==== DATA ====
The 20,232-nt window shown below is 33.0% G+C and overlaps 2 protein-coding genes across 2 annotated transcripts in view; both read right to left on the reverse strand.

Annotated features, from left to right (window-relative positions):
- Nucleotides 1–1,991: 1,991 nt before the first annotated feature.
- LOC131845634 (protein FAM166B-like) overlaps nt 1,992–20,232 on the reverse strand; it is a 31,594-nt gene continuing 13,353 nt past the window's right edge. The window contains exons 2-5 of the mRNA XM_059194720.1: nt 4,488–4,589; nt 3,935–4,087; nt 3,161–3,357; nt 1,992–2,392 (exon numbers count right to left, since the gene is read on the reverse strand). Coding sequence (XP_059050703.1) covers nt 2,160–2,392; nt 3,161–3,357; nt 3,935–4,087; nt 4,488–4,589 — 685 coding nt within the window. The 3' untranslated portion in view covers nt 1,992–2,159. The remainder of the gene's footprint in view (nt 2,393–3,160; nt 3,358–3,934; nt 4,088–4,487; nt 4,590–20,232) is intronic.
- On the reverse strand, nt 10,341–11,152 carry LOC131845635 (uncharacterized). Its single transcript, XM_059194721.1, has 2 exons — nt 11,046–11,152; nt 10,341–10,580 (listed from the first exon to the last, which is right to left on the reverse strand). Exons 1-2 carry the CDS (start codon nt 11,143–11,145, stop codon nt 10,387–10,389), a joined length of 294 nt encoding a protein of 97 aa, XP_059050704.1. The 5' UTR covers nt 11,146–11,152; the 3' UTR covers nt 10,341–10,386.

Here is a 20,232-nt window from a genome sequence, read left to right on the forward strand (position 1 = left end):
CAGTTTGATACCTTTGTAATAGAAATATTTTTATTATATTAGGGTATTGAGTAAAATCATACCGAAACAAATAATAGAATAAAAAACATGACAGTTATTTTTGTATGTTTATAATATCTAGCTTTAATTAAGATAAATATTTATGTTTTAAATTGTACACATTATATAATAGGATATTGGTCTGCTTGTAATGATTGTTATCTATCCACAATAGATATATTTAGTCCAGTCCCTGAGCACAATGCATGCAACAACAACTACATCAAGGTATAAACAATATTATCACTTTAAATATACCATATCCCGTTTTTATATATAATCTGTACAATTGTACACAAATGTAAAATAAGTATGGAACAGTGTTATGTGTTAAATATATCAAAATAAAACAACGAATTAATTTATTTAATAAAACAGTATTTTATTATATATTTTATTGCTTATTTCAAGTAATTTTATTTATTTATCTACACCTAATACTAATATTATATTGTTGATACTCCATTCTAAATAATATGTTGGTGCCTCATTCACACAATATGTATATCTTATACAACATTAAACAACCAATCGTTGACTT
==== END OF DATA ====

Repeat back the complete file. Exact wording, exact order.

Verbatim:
The 20,232-nt window shown below is 33.0% G+C and overlaps 2 protein-coding genes across 2 annotated transcripts in view; both read right to left on the reverse strand.

Annotated features, from left to right (window-relative positions):
- Nucleotides 1–1,991: 1,991 nt before the first annotated feature.
- LOC131845634 (protein FAM166B-like) overlaps nt 1,992–20,232 on the reverse strand; it is a 31,594-nt gene continuing 13,353 nt past the window's right edge. The window contains exons 2-5 of the mRNA XM_059194720.1: nt 4,488–4,589; nt 3,935–4,087; nt 3,161–3,357; nt 1,992–2,392 (exon numbers count right to left, since the gene is read on the reverse strand). Coding sequence (XP_059050703.1) covers nt 2,160–2,392; nt 3,161–3,357; nt 3,935–4,087; nt 4,488–4,589 — 685 coding nt within the window. The 3' untranslated portion in view covers nt 1,992–2,159. The remainder of the gene's footprint in view (nt 2,393–3,160; nt 3,358–3,934; nt 4,088–4,487; nt 4,590–20,232) is intronic.
- On the reverse strand, nt 10,341–11,152 carry LOC131845635 (uncharacterized). Its single transcript, XM_059194721.1, has 2 exons — nt 11,046–11,152; nt 10,341–10,580 (listed from the first exon to the last, which is right to left on the reverse strand). Exons 1-2 carry the CDS (start codon nt 11,143–11,145, stop codon nt 10,387–10,389), a joined length of 294 nt encoding a protein of 97 aa, XP_059050704.1. The 5' UTR covers nt 11,146–11,152; the 3' UTR covers nt 10,341–10,386.

Here is a 20,232-nt window from a genome sequence, read left to right on the forward strand (position 1 = left end):
CAGTTTGATACCTTTGTAATAGAAATATTTTTATTATATTAGGGTATTGAGTAAAATCATACCGAAACAAATAATAGAATAAAAAACATGACAGTTATTTTTGTATGTTTATAATATCTAGCTTTAATTAAGATAAATATTTATGTTTTAAATTGTACACATTATATAATAGGATATTGGTCTGCTTGTAATGATTGTTATCTATCCACAATAGATATATTTAGTCCAGTCCCTGAGCACAATGCATGCAACAACAACTACATCAAGGTATAAACAATATTATCACTTTAAATATACCATATCCCGTTTTTATATATAATCTGTACAATTGTACACAAATGTAAAATAAGTATGGAACAGTGTTATGTGTTAAATATATCAAAATAAAACAACGAATTAATTTATTTAATAAAACAGTATTTTATTATATATTTTATTGCTTATTTCAAGTAATTTTATTTATTTATCTACACCTAATACTAATATTATATTGTTGATACTCCATTCTAAATAATATGTTGGTGCCTCATTCACACAATATGTATATCTTATACAACATTAAACAACCAATCGTTGACTT